Teachers have debated how to tackle the growing problem of “incel” culture in schools, as seven in 10 said they have experienced misogyny at work.
At the NASUWT teaching union’s annual conference in Birmingham, teachers voted to lobby the Government to recognise misogyny as a hate crime, and for it to be compulsory for schools to teach pupils about sexism.
The motion originally called for the union to consider the incel movement – which stands for “involuntary celibate”, whose followers promote hatred of women online – to be recognised as an extremist group.
Union member Claire Ward said singling the movement out in the motion would “give them the attention they crave – they aren’t special”.
A survey of more than 1,500 teachers by the union ahead of the conference found that 72% said they had been a victim of misogyny at their school.
Of those who had experienced sexism at work, nearly six in 10 said this behaviour had come from a pupil, while 43% reported that other teachers had been sexist towards them.
Another NASUWT member, Elaine Paling, said: “If we just got a group of something like teenage boys to deal with, we could deal with them,” adding that sexism from other teachers was more difficult to handle.
Teachers also reported that some pupils had used the term “simp”, derived from incel culture, as a term of abuse for other boys who were respectful of women.
Some teachers said these issues should be covered much earlier through the primary curriculum.
Primary school teacher Nik James said sexism and misogyny should be taught to young pupils before “they hit puberty, when they will speak sense on the matter, when they haven’t been affected by their older peers, or even, dare I say it, their parents”.
In total, 45% of respondents in the survey had experienced misogyny from their senior leadership team, while 31% said their headteacher had been sexist towards them.
Nearly nine in 10 had experienced verbal misogyny, while 60% said they had experienced non-verbal sexist behaviour, such as through body language.
Teachers reported they had been intimidated or undermined at work, while others said the misogyny came in comments about their clothing, body, intellect, abilities and teaching style.
About 9% of teachers had been threatened with physical violence while 3% had experienced physical violence, and 3% had been a victim of sexual violence.
Half of the teachers who had been subject to sexist comments or behaviour did not report it to senior management, and for those who did report a problem, 45% said no action was taken by their school.
A third of cases were resolved informally, while a fifth of teachers said they were not believed when they reported abuse.
One teacher said pupils made comments such as “Is it your time of (the) month, miss?” as well as sexualised remarks about other teachers’ appearance.
Another respondent said pupils had exposed themselves during a lesson, and had made sexual gestures and sex noises in the classroom to intimidate them.
“On a daily basis I feel boys are disrespectful towards me as a teacher,” one respondent said.
“I constantly hear sexist remarks from students.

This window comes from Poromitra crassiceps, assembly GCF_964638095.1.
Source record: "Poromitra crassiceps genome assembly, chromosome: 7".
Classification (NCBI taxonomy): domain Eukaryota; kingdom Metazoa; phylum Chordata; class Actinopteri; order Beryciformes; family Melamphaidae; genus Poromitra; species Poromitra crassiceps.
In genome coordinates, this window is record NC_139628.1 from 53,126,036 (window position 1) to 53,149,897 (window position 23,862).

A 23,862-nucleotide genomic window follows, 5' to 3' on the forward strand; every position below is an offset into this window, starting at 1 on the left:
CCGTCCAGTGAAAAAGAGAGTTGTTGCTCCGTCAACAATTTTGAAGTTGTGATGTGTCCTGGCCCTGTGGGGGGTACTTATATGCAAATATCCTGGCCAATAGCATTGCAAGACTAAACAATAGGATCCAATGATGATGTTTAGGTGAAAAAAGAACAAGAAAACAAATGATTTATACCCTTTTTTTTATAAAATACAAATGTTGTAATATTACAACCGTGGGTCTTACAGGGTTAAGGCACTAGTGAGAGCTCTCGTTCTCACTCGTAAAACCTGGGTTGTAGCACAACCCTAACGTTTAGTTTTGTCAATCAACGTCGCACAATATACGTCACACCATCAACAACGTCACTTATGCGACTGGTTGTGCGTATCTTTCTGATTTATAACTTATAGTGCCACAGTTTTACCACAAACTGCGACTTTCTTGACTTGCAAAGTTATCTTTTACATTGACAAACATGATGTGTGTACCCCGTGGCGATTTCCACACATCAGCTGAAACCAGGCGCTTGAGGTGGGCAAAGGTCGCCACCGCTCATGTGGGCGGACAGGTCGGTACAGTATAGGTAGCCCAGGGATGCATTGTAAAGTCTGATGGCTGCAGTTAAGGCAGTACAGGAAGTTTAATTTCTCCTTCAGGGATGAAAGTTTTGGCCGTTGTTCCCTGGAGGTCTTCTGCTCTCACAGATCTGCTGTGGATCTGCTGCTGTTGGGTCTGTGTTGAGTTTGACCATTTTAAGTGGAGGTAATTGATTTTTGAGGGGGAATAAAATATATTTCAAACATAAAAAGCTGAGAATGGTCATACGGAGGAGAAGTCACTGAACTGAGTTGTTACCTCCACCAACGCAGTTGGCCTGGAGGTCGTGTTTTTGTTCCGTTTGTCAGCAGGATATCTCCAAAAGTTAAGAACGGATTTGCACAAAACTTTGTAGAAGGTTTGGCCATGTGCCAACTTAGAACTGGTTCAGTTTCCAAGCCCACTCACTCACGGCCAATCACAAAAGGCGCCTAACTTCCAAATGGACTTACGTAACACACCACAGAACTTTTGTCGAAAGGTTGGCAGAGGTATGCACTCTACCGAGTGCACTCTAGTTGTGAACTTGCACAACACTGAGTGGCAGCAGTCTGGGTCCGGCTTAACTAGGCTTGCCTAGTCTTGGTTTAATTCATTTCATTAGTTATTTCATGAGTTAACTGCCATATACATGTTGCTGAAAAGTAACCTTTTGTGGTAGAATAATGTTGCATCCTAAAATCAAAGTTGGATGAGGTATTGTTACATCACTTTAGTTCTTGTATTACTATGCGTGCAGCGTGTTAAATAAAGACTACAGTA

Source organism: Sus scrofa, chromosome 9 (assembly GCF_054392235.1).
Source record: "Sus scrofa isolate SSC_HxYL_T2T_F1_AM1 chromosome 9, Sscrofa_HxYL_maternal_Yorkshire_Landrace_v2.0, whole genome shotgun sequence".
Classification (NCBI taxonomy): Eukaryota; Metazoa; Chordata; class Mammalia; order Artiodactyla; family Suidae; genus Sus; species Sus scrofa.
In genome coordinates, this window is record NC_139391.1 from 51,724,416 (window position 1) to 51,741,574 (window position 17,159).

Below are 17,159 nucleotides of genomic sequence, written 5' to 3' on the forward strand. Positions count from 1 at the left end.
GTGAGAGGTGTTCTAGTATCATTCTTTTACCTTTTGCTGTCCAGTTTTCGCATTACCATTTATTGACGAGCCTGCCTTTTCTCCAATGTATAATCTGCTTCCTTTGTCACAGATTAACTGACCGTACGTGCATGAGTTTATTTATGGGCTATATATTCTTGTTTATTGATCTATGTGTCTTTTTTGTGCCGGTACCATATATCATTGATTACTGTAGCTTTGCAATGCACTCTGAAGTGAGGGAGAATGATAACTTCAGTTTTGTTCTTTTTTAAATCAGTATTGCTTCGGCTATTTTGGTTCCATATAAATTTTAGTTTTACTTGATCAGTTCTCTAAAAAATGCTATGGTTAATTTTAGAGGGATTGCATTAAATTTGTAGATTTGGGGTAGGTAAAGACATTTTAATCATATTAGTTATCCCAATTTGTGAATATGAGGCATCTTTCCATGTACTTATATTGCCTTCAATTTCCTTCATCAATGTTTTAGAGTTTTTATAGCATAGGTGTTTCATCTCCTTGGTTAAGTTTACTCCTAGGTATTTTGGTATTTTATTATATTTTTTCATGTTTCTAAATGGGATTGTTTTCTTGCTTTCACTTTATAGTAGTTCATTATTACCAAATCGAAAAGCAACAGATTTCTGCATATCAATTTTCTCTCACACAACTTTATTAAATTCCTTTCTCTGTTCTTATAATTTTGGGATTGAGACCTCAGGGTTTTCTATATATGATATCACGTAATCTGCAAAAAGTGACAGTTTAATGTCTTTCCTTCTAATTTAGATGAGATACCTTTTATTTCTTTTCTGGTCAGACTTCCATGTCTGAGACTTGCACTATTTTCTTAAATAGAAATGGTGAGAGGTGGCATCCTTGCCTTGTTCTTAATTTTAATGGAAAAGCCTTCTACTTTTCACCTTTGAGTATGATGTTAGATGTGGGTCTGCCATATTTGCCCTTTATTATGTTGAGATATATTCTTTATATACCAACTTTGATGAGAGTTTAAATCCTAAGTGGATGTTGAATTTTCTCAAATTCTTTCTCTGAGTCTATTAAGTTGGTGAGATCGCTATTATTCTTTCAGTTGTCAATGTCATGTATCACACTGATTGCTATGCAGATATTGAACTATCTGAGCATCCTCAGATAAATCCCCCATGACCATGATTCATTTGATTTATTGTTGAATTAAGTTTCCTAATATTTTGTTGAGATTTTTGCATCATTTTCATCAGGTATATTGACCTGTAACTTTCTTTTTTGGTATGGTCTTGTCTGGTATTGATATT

“I see boys grab girls and say sexist comments. The girls are just used to it and brush it off.”
Teachers reported that pupils had derogatory attitudes towards equal rights for women, with some saying feminism equated to a desire to “kill men”, and one teacher said pupils had called them a “feminazi”.
Another teacher said: “A male student looked me dead in the eyes and asked if I’d ever been raped.”
Staff also reported that other teachers had made derogatory comments towards them.
One said their head of department had claimed they were a “real problem” when they were pregnant.
Another reported their colleagues had been “complaining about mothers taking time to look after such children, saying, ‘My wife does that for our family’, not understanding that we are the wives”.
Respondents who were pregnant or had had a child said male colleagues and female colleagues without children made belittling comments about their chances of promotion or capacity to take on extra responsibilities.
When teachers reported issues such as upskirting, colleagues made comments such as “I am not surprised, have you seen what the teachers are wearing? No wonder”, or “If they don’t want this to happen they should wear trousers – boys will be boys… they can’t help themselves”.
One teacher said: “A member of male staff brushed his groin across my buttocks whilst I was at the photocopier.
“A male student took a photo of my bottom, when I was helping another student.”
— NASUWT (@NASUWT) April 16, 2022
Kathryn Downs, a secondary school teacher from Leeds, proposing the motion, said that in the last year, “we have also seen cases such as the murders of Sarah Everard, Sabina Nessa and the shootings of five innocent people in Plymouth by a member of the incel community”.
“A study in October 2021 suggested that there was a 6.3% chance of being suggested an incel-related video by YouTube within five ‘hops’ of a non-incel related video,” she saidy.
“Clearly this shows the dangers of failing to support and improve the mental wellbeing of boys within schools.
“Language and stereotyping attitudes such as ‘cry like a girl’ or ‘fight like a boy’ means that boys as well as girls still struggle to express their own difficulties with their mental wellbeing or feel like they need to suffer in silence.”